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My Inspiration for The Rainbow by Carly Schabowski

Writing.ie | Magazine | Historical Fiction | Interviews

By Carly Schabowski

The inspiration for The Rainbow was one born from my own familial history – it portrays a little-known historical wartime experience of Polish men and boys who were forcibly conscripted into the Wehrmacht. Little has been written about the fate of Polish soldiers in the Wehrmacht, either in historical fiction, or in German or Polish academic works or biographies, while in the UK, the part played by Poland in the war more generally has often been side-lined. Whether through trauma or shame, it is not known why their stories were not recounted.

As a child, my grandfather would tell me the story of his journey to England from his home country of Poland; his memory, to me, seemed sharp and yet the facts were bland – he was a soldier in the Second World War and he came to England and trained with the Polish army in exile. When the war ended, he stayed and married my grandmother.

It was only years later that my grandmother revealed he had first been a soldier for the Wehrmacht, and only subsequently joined the Polish army upon arriving in the UK.

Upon questioning, my grandfather did not wish to speak of his experiences in the Wehrmacht – whether through shame, trauma or both, he never said. Yet, there are memories I have of him telling me a story about how he was captured as a boy; he hid in the woods, his brother was too young, and he alone went into the German army, forced at gunpoint. When I think of this memory, however, I cannot help but question whether he told me this himself or it was in fact my grandmother.

I asked my family what they knew and there were variations on the theme: he hid in the woods but was captured; he was in Poznań for ice cream and rounded up; his father made him go after he was threatened by Nazi soldiers. This, then, is the problem with memory for a writer of historical fiction; it is handed down through Chinese whispers with each person’s memory playing tricks on them, and each of them filling in the blanks of the forgotten parts.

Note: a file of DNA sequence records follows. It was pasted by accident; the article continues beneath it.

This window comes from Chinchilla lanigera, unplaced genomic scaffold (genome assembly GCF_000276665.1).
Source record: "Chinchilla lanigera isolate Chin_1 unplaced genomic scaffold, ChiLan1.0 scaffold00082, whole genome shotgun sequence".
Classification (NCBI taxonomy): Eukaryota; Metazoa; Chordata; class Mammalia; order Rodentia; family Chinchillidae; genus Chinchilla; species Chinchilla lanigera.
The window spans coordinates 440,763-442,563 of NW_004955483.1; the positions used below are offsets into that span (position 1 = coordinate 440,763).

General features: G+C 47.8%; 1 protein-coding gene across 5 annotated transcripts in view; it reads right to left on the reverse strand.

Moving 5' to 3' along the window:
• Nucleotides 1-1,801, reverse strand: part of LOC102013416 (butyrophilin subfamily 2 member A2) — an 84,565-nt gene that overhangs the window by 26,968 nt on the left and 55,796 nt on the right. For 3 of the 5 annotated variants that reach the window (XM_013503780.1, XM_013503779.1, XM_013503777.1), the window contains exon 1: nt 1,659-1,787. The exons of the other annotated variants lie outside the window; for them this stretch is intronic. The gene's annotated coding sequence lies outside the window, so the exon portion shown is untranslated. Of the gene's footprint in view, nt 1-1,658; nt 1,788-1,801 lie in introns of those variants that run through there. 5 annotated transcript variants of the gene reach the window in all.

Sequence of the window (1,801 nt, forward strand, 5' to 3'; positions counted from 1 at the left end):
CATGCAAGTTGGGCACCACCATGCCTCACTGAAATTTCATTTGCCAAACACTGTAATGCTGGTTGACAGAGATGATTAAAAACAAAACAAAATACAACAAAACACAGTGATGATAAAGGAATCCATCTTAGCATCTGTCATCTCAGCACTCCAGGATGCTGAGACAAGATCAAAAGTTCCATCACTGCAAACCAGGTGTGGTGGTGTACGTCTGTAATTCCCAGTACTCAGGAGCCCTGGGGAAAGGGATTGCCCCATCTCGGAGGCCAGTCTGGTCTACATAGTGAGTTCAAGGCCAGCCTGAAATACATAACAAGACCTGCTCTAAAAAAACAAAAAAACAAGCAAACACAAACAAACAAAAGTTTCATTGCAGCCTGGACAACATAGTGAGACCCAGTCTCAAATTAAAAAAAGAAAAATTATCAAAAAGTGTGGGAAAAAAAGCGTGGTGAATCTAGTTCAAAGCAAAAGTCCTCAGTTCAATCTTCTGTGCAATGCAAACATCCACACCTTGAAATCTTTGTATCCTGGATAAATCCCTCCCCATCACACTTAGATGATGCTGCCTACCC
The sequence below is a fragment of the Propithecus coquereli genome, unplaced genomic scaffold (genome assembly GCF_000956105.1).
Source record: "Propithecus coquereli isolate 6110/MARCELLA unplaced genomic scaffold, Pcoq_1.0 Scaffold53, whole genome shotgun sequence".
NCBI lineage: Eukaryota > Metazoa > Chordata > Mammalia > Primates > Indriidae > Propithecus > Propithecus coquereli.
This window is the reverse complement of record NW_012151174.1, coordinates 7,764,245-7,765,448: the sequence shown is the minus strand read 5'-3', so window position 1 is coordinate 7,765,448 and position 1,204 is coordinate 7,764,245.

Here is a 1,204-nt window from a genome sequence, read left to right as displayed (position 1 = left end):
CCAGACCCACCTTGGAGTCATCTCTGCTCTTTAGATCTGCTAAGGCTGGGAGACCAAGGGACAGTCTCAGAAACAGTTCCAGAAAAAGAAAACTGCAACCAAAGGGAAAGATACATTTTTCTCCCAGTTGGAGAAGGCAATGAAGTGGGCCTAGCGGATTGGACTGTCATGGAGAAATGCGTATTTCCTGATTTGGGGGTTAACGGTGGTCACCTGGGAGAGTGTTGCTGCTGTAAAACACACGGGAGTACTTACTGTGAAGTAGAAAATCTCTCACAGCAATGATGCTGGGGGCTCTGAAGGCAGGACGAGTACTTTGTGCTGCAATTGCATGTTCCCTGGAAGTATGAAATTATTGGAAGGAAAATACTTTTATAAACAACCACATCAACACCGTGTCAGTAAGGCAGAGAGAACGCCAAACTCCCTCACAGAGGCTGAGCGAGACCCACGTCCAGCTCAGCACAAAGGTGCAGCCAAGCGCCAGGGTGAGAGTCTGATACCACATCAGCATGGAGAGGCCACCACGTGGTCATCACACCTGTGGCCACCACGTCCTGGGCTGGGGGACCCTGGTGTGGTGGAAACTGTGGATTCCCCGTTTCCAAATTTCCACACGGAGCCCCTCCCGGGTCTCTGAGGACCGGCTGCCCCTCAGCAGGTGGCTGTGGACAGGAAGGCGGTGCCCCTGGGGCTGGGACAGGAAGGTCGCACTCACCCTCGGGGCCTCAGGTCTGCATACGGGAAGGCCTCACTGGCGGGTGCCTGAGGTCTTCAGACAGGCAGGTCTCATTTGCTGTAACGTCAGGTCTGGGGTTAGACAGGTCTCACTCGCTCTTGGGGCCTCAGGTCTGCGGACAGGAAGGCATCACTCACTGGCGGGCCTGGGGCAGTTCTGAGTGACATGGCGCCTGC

There were other fragmented memories that I recall being told about: a battle in France, a friend who died, someone in the family who went to Auschwitz – moments he suddenly recounted, yet even now I do not know whether he narrated these stories to me, or if it was a family member. It was these stories which embedded themselves into my mind and I could not let them lie; was my grandfather a Nazi or was he forced into it? Did it happen to others?

It was through this lack of knowledge that a want of understanding existed, and the need to imagine what little of recorded histories both in historical accounts in Germany, Poland, and England could not tell me. Many would argue that this topic deserved comprehensive historical research and the facts when found, should be presented as they were. But it was a problematic subject; it had a familial connection, and trauma and memory could not always be trusted to present the definite past. Furthermore, it was a difficult subject to research and compile testimonies – why would a Polish soldier, formerly in the Wehrmacht, want to admit to, or describe what he had done?